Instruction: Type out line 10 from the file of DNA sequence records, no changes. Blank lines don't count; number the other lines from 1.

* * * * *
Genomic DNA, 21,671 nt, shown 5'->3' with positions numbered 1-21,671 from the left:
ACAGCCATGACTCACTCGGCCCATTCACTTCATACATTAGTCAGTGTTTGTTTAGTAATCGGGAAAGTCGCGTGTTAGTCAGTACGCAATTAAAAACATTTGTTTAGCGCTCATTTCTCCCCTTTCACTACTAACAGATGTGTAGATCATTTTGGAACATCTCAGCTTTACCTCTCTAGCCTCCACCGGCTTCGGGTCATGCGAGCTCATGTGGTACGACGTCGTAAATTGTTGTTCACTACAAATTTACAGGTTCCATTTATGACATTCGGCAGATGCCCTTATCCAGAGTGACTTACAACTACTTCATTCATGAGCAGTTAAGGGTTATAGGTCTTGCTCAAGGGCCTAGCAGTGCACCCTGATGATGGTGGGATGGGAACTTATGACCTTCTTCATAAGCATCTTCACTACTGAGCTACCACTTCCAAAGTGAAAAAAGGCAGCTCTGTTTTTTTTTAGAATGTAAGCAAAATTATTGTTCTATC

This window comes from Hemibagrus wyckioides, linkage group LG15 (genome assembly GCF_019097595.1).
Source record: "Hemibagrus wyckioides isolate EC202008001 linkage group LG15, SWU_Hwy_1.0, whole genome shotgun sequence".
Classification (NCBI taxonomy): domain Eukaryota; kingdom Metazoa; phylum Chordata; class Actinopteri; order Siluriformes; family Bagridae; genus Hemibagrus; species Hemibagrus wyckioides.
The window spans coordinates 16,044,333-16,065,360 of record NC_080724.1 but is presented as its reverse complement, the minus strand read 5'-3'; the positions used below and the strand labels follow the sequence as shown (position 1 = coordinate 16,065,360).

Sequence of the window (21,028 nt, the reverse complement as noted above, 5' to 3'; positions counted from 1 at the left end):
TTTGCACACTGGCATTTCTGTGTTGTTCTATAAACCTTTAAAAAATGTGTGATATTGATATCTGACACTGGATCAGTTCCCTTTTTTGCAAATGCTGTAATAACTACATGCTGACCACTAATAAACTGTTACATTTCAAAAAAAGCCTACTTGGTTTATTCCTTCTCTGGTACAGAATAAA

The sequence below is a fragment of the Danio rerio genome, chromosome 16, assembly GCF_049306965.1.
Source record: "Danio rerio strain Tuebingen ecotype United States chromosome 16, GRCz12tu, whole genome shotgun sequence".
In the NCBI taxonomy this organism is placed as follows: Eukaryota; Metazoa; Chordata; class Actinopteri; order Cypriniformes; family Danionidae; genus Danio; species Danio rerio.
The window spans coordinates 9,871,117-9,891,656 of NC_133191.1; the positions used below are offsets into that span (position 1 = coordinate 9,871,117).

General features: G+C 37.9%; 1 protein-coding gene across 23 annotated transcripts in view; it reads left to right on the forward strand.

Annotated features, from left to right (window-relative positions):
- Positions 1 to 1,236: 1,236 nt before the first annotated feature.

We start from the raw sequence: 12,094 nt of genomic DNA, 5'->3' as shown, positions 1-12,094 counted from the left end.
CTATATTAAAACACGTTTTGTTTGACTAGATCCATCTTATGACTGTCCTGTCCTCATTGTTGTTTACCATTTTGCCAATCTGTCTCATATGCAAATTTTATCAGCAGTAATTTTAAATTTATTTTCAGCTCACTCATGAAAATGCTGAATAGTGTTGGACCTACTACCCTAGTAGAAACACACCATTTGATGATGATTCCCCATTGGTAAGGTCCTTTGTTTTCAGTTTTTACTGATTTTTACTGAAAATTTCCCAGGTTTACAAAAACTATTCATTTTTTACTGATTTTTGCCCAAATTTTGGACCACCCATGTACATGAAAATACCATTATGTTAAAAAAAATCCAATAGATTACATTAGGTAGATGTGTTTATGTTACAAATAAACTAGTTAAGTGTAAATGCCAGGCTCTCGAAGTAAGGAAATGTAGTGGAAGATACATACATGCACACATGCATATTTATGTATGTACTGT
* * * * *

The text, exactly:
Source record: "Danio rerio strain Tuebingen ecotype United States chromosome 16, GRCz12tu, whole genome shotgun sequence".